Williamson County students required to wear masks after federal judge blocks Gov. Bill Lee's opt-out option

Students who live in districts that require masks will not be able to opt out following a decision Sept. 24 from a federal judge. (Courtesy Adobe Stock)
Students who live in districts that require masks will not be able to opt out following a decision Sept. 24 from a federal judge. (Courtesy Adobe Stock)

Students who live in districts that require masks will not be able to opt out following a decision Sept. 24 from a federal judge. (Courtesy Adobe Stock)

Beginning Sept. 27, students who live in a district in Tennessee that requires face masks will not be able to opt out under previous executive orders from Gov. Bill Lee.

On Sept. 24, the U.S. District Court of Middle Tennessee handed down a temporary restraining order blocking Gov. Bill Lee's Executive No. 84, which allows parents to have their children opt out of local mask requirements.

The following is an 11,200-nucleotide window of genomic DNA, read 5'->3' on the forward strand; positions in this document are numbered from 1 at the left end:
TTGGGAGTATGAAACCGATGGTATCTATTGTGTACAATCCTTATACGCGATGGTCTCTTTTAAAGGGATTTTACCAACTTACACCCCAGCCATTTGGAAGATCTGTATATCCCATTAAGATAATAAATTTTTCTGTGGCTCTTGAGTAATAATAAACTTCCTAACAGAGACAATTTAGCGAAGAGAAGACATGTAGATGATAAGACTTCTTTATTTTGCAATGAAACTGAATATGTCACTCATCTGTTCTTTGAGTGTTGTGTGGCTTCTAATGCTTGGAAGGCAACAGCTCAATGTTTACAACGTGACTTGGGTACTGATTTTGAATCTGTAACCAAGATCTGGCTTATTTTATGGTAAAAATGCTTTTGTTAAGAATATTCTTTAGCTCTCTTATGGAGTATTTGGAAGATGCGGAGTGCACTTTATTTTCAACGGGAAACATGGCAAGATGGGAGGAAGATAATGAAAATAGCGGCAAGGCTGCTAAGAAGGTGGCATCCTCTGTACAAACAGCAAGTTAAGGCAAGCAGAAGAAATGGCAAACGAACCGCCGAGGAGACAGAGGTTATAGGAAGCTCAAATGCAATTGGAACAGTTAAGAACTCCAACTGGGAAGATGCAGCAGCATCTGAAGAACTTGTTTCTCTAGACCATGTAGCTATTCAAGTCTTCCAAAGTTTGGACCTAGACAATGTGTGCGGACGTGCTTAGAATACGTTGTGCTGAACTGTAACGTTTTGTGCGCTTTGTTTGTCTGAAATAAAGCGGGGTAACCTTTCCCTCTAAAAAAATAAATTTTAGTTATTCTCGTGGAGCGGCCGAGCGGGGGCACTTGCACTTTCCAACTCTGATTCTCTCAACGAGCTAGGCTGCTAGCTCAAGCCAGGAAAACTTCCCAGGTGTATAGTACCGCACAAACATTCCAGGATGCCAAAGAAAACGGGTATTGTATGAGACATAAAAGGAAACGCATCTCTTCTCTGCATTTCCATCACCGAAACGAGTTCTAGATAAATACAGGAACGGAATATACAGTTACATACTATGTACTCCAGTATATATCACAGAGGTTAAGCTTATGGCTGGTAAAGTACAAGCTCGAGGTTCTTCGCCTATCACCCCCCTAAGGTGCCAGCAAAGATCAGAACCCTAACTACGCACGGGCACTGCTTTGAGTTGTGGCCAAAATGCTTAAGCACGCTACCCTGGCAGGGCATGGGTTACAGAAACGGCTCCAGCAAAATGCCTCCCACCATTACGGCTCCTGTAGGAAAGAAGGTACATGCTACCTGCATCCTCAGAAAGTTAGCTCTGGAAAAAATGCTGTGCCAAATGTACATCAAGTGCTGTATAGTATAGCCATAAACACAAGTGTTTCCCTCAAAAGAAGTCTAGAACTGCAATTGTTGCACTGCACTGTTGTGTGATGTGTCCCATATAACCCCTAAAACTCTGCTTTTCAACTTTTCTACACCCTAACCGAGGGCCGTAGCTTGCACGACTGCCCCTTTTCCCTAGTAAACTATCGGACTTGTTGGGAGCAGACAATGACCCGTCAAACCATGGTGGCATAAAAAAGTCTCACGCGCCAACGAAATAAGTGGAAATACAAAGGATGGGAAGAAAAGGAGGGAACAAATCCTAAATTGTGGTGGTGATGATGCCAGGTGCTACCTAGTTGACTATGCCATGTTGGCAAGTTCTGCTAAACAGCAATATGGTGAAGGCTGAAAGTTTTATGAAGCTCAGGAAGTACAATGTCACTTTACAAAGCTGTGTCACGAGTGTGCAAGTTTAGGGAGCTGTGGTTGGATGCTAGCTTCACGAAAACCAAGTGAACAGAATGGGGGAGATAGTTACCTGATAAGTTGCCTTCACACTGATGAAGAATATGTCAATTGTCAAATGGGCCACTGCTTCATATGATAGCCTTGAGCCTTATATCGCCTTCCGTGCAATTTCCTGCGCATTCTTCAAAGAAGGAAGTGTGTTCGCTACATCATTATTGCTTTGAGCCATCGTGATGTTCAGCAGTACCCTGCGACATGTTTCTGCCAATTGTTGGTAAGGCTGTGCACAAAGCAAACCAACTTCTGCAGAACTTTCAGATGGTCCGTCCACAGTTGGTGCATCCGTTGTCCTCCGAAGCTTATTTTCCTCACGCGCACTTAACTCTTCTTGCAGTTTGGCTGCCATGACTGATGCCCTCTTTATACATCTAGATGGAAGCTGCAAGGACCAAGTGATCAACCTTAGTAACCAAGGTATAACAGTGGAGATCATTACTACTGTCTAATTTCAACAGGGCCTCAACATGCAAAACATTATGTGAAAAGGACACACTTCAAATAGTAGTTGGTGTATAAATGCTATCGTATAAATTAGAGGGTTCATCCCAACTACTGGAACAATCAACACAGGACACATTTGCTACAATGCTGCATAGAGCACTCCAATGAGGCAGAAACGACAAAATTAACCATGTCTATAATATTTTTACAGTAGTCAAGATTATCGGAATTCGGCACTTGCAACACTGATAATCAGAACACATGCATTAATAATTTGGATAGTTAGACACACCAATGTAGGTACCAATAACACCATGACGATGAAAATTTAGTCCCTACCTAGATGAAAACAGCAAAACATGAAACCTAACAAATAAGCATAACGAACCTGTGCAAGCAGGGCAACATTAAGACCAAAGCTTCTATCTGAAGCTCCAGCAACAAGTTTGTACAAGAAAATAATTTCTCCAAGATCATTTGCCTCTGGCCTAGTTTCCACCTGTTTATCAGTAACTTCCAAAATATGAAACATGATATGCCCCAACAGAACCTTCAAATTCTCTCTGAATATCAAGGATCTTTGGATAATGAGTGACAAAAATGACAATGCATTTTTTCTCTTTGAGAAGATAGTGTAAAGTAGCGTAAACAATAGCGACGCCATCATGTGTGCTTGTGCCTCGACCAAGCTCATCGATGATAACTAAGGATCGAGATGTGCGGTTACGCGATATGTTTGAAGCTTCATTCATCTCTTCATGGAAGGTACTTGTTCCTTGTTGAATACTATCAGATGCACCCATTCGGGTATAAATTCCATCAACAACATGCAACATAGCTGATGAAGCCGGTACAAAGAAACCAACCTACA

The decision comes following a lawsuit from Williamson County families who argued the opt-out policy violated the Americans with Disabilities Act. In late August, the U.S. Department of Education's Office of Civil Rights also argued the policy was discriminatory against students who are at heightened risk for severe illness from COVID-19.

According to communications sent to parents by Williamson County Schools, this means, effective Sept. 27, all students will be required to wear masks on campus following the districts latest mask requirement extension. Franklin Special School District also extended its mask policy through Jan. 11.

Previously, about 33% of students had opted out of the requirement districtwide, while some campus opt-out rates were as high as 49%, according to district data released Sept. 24.


While students are not able to opt out under Lee's order, the district will still allow students to opt out for health and religious reasons.


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